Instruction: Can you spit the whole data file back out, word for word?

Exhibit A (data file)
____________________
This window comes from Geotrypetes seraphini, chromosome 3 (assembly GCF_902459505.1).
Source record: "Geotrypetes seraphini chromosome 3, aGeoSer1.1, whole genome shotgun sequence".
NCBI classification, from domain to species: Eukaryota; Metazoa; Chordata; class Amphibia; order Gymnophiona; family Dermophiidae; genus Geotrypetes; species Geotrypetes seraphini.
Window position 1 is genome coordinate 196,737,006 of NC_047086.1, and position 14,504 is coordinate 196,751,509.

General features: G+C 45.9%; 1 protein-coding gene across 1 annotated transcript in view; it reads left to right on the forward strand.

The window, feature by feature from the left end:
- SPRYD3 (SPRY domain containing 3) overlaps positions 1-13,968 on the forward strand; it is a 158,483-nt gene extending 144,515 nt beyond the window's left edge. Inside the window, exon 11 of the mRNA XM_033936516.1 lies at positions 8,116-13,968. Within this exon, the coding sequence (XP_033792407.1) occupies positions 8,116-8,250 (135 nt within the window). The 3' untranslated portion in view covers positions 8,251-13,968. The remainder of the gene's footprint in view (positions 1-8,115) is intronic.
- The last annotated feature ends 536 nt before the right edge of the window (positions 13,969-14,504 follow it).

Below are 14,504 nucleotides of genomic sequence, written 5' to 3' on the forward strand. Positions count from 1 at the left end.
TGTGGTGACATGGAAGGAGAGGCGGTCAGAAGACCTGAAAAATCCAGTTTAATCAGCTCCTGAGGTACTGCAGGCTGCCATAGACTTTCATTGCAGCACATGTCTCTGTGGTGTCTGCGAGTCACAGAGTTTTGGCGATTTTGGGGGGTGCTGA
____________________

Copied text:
This window comes from Geotrypetes seraphini, chromosome 3 (assembly GCF_902459505.1).
Source record: "Geotrypetes seraphini chromosome 3, aGeoSer1.1, whole genome shotgun sequence".
NCBI classification, from domain to species: Eukaryota; Metazoa; Chordata; class Amphibia; order Gymnophiona; family Dermophiidae; genus Geotrypetes; species Geotrypetes seraphini.
Window position 1 is genome coordinate 196,737,006 of NC_047086.1, and position 14,504 is coordinate 196,751,509.

General features: G+C 45.9%; 1 protein-coding gene across 1 annotated transcript in view; it reads left to right on the forward strand.

The window, feature by feature from the left end:
- SPRYD3 (SPRY domain containing 3) overlaps positions 1-13,968 on the forward strand; it is a 158,483-nt gene extending 144,515 nt beyond the window's left edge. Inside the window, exon 11 of the mRNA XM_033936516.1 lies at positions 8,116-13,968. Within this exon, the coding sequence (XP_033792407.1) occupies positions 8,116-8,250 (135 nt within the window). The 3' untranslated portion in view covers positions 8,251-13,968. The remainder of the gene's footprint in view (positions 1-8,115) is intronic.
- The last annotated feature ends 536 nt before the right edge of the window (positions 13,969-14,504 follow it).

Below are 14,504 nucleotides of genomic sequence, written 5' to 3' on the forward strand. Positions count from 1 at the left end.
TGTGGTGACATGGAAGGAGAGGCGGTCAGAAGACCTGAAAAATCCAGTTTAATCAGCTCCTGAGGTACTGCAGGCTGCCATAGACTTTCATTGCAGCACATGTCTCTGTGGTGTCTGCGAGTCACAGAGTTTTGGCGATTTTGGGGGGTGCTGA